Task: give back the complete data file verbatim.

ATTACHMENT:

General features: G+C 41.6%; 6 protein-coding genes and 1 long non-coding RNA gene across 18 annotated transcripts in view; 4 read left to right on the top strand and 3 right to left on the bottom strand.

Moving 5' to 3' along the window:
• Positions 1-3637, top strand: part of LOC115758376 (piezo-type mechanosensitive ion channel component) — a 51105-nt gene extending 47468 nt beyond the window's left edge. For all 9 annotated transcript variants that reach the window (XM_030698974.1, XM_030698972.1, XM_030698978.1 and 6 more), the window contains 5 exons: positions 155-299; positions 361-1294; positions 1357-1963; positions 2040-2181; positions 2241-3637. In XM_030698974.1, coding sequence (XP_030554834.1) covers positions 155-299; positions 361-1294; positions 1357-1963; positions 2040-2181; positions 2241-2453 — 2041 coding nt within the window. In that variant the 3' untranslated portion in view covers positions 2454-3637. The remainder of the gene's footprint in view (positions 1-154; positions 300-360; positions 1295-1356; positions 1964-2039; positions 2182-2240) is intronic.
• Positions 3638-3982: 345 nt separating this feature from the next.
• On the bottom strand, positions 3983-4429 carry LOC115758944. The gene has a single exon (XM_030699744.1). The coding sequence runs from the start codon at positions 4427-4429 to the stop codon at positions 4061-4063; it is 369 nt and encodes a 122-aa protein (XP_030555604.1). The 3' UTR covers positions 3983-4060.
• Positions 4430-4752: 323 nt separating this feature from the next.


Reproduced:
General features: G+C 41.6%; 6 protein-coding genes and 1 long non-coding RNA gene across 18 annotated transcripts in view; 4 read left to right on the top strand and 3 right to left on the bottom strand.

Moving 5' to 3' along the window:
• Positions 1-3637, top strand: part of LOC115758376 (piezo-type mechanosensitive ion channel component) — a 51105-nt gene extending 47468 nt beyond the window's left edge. For all 9 annotated transcript variants that reach the window (XM_030698974.1, XM_030698972.1, XM_030698978.1 and 6 more), the window contains 5 exons: positions 155-299; positions 361-1294; positions 1357-1963; positions 2040-2181; positions 2241-3637. In XM_030698974.1, coding sequence (XP_030554834.1) covers positions 155-299; positions 361-1294; positions 1357-1963; positions 2040-2181; positions 2241-2453 — 2041 coding nt within the window. In that variant the 3' untranslated portion in view covers positions 2454-3637. The remainder of the gene's footprint in view (positions 1-154; positions 300-360; positions 1295-1356; positions 1964-2039; positions 2182-2240) is intronic.
• Positions 3638-3982: 345 nt separating this feature from the next.
• On the bottom strand, positions 3983-4429 carry LOC115758944. The gene has a single exon (XM_030699744.1). The coding sequence runs from the start codon at positions 4427-4429 to the stop codon at positions 4061-4063; it is 369 nt and encodes a 122-aa protein (XP_030555604.1). The 3' UTR covers positions 3983-4060.
• Positions 4430-4752: 323 nt separating this feature from the next.